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Thursday, 5 August, 1999, 16:26 GMT
Nandrolone and anabolic steroids
Ben Johnson
Sprinter Ben Johnson took anabolic steroids
Are tests for nandrolone conclusive?

Even though a drug test may indicate that the subject has apparently taken nandrolone to boost muscle growth and increase strength, this does not necessarily prove wrongdoing.

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It is possible that the body may naturally create a form of nandrolone, particularly if the subject has eaten large quantities of meat contaminated with the substance.

It is also possible that dietary supplements taken perfectly legally by some athletes are broken down by the body to produce the same substances created when nandrolone is broken down.

What are anabolic steroids?

Positive nandrolone tests
Linford Christie, Britain, sprinter
Merlene Ottey, Jamaica, sprinter
Doug Walker, Britain, sprinter
Mark Richardson, Britain, swimmer
Petr Korda, Czech, tennis player
Djamel Bouras, France, judo player
Spencer Smith, Britain, triathlete
Igor Shalimov, Russia, footballer
Christophe Dugarry, France, rugby player
Anabolic steroids are drugs that are usually synthesised from the male reproduction hormone testoterone.

They have been banned by many sports because of their danger to health.

Their exact effect on the body is still a matter of scientific debate.

Why do sportsmen take them?

Anabolic steroids can improve the body's capacity to train and compete at the highest level.

They reduce the fatigue associated with training, and the time required to recover after physical exertion.

They also promote the development of muscle tissue in the body, with an associated increase in strength and power. This is achieved by stimulating the production of protein in the body.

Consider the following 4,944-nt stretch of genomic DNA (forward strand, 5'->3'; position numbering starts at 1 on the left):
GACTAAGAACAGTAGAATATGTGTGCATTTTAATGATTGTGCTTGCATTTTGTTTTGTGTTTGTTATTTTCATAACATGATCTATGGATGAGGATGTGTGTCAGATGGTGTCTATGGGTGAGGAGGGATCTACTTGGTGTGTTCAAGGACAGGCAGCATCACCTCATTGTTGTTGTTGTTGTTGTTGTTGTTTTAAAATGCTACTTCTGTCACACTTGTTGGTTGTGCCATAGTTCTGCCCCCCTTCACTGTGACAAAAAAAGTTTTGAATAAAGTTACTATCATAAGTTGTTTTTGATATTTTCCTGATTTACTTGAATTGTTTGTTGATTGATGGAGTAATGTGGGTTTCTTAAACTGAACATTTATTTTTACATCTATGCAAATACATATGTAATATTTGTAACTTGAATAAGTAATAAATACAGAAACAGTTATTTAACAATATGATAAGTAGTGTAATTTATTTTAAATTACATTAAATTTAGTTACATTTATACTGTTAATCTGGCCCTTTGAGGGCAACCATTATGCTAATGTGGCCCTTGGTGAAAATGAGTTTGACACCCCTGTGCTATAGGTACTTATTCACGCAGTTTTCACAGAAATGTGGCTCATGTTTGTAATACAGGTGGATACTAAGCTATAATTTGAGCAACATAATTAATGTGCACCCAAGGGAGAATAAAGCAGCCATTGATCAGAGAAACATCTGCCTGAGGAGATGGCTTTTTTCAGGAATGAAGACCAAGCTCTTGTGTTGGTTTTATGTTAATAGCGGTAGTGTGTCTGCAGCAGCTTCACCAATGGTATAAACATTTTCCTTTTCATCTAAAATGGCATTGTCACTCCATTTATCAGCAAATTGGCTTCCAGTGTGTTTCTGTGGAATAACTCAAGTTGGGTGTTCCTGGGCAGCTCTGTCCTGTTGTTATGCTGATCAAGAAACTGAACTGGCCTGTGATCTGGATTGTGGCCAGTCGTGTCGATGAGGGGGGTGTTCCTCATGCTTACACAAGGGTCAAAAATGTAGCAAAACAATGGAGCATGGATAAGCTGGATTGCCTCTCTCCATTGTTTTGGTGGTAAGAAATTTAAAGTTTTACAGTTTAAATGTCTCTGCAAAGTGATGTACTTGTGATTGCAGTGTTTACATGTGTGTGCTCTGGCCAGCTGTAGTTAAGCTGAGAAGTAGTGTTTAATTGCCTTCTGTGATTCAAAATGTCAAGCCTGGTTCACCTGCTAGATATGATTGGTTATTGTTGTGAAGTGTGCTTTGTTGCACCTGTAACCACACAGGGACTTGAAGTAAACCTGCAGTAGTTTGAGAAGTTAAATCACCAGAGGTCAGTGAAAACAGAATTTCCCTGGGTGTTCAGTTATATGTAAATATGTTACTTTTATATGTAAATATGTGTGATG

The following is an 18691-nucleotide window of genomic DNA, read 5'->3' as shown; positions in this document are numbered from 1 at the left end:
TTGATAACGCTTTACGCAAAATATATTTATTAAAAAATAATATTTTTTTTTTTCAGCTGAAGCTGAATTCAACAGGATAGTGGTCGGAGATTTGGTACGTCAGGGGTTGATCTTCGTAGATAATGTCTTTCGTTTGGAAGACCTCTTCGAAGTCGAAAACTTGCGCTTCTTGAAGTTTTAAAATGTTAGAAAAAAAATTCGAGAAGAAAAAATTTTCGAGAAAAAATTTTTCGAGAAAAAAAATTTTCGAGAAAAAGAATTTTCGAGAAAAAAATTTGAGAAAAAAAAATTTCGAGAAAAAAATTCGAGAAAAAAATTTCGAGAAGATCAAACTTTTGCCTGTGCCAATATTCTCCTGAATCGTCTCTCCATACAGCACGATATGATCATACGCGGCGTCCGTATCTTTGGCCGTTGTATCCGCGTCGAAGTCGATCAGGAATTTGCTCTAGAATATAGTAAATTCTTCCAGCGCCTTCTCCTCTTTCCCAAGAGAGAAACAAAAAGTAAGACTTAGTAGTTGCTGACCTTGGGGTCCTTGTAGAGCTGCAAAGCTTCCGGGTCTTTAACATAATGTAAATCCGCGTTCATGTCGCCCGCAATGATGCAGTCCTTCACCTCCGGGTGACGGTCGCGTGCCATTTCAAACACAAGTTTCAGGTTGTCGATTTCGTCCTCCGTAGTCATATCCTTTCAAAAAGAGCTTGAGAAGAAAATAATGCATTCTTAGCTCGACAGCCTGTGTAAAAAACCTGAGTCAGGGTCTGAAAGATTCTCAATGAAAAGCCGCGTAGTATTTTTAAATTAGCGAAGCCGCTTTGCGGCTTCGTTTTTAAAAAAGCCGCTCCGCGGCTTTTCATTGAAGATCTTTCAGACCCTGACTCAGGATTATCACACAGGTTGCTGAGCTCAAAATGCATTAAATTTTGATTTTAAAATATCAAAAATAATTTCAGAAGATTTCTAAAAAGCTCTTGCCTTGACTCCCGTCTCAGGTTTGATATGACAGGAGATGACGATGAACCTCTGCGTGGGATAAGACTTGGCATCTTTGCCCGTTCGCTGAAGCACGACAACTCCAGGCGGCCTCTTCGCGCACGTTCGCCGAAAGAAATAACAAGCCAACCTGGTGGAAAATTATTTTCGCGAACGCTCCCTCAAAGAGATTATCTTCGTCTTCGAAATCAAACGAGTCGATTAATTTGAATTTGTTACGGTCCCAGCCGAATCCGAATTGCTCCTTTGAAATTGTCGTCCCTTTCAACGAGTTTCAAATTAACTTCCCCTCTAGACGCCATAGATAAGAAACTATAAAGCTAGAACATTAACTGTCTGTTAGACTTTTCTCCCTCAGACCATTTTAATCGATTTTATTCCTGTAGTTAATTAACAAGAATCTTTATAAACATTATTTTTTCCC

However, some of the increased muscle bulk may be due to the laying down of water and minerals, so the increase in strength may not be as pronounced as expected.

What are the risks associated with anabolic steroids?

Anabolic steroids promote the growth of many tissues in the body by stimulating the release of the hormone testoterone.

By disturbing the body's equilibrium, anabolic steroids can potentially cause damage to many of the body's major organs, particularly the liver, which has to deal with breaking down the compound.

There is also a significant risk of damage to the heart, which is made of muscle tissue. Anabolic steroids can lead to an expansion of the cardiac muscle, which can cause heart attacks.

The drugs also promote the growth of bones, particularly facial bones such as the jaw, and the teeth.

There is also an increased risk of cancer.

Other side effects include:

  • The development of inappropriate sexual characteristics such as breasts in men, and facial hair in women;
  • A deepening of the voice;
  • Baldness;
  • Male impotence.

John Brewer, director of the Human Performance Centre at the Lilleshall National Sports Centre, said: "The health risks associated with anabolic steroids are as serious as you can get.

"They greatly increase a person's risk of dying early or of suffering long-term physical problems.

"While the rewards of success in sport are getting greater and greater, the temptation to take anabolic steroids should be offset by the risk of an early grave."

Are all anabolic steroids detected by drugs tests?

Some sports people who take anabolic steroids escape detection because they stop taking the drugs prior to competition, giving the body time to break down the compounds.

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